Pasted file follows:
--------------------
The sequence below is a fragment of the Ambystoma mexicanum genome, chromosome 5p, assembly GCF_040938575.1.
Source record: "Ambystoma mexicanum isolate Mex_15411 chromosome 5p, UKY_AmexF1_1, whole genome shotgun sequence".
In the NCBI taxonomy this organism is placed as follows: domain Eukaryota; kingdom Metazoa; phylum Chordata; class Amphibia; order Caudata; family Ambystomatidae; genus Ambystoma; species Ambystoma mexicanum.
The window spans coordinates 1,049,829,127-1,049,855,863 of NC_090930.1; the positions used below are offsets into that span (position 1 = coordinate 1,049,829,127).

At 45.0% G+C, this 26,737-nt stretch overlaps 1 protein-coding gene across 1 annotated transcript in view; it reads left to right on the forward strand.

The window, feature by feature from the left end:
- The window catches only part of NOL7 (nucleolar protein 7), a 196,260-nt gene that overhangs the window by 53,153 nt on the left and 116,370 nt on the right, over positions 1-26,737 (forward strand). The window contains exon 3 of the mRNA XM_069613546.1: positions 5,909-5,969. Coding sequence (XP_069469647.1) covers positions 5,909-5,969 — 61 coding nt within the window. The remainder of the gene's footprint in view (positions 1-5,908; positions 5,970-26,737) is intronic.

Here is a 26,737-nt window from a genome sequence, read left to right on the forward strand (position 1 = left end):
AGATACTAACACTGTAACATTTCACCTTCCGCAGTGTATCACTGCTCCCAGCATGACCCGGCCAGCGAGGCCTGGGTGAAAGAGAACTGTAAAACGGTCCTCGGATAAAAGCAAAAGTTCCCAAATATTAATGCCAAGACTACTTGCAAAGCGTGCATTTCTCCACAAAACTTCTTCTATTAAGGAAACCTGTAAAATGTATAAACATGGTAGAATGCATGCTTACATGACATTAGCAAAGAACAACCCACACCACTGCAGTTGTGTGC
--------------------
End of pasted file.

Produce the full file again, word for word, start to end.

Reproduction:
The sequence below is a fragment of the Ambystoma mexicanum genome, chromosome 5p, assembly GCF_040938575.1.
Source record: "Ambystoma mexicanum isolate Mex_15411 chromosome 5p, UKY_AmexF1_1, whole genome shotgun sequence".
In the NCBI taxonomy this organism is placed as follows: domain Eukaryota; kingdom Metazoa; phylum Chordata; class Amphibia; order Caudata; family Ambystomatidae; genus Ambystoma; species Ambystoma mexicanum.
The window spans coordinates 1,049,829,127-1,049,855,863 of NC_090930.1; the positions used below are offsets into that span (position 1 = coordinate 1,049,829,127).

At 45.0% G+C, this 26,737-nt stretch overlaps 1 protein-coding gene across 1 annotated transcript in view; it reads left to right on the forward strand.

The window, feature by feature from the left end:
- The window catches only part of NOL7 (nucleolar protein 7), a 196,260-nt gene that overhangs the window by 53,153 nt on the left and 116,370 nt on the right, over positions 1-26,737 (forward strand). The window contains exon 3 of the mRNA XM_069613546.1: positions 5,909-5,969. Coding sequence (XP_069469647.1) covers positions 5,909-5,969 — 61 coding nt within the window. The remainder of the gene's footprint in view (positions 1-5,908; positions 5,970-26,737) is intronic.

Here is a 26,737-nt window from a genome sequence, read left to right on the forward strand (position 1 = left end):
AGATACTAACACTGTAACATTTCACCTTCCGCAGTGTATCACTGCTCCCAGCATGACCCGGCCAGCGAGGCCTGGGTGAAAGAGAACTGTAAAACGGTCCTCGGATAAAAGCAAAAGTTCCCAAATATTAATGCCAAGACTACTTGCAAAGCGTGCATTTCTCCACAAAACTTCTTCTATTAAGGAAACCTGTAAAATGTATAAACATGGTAGAATGCATGCTTACATGACATTAGCAAAGAACAACCCACACCACTGCAGTTGTGTGC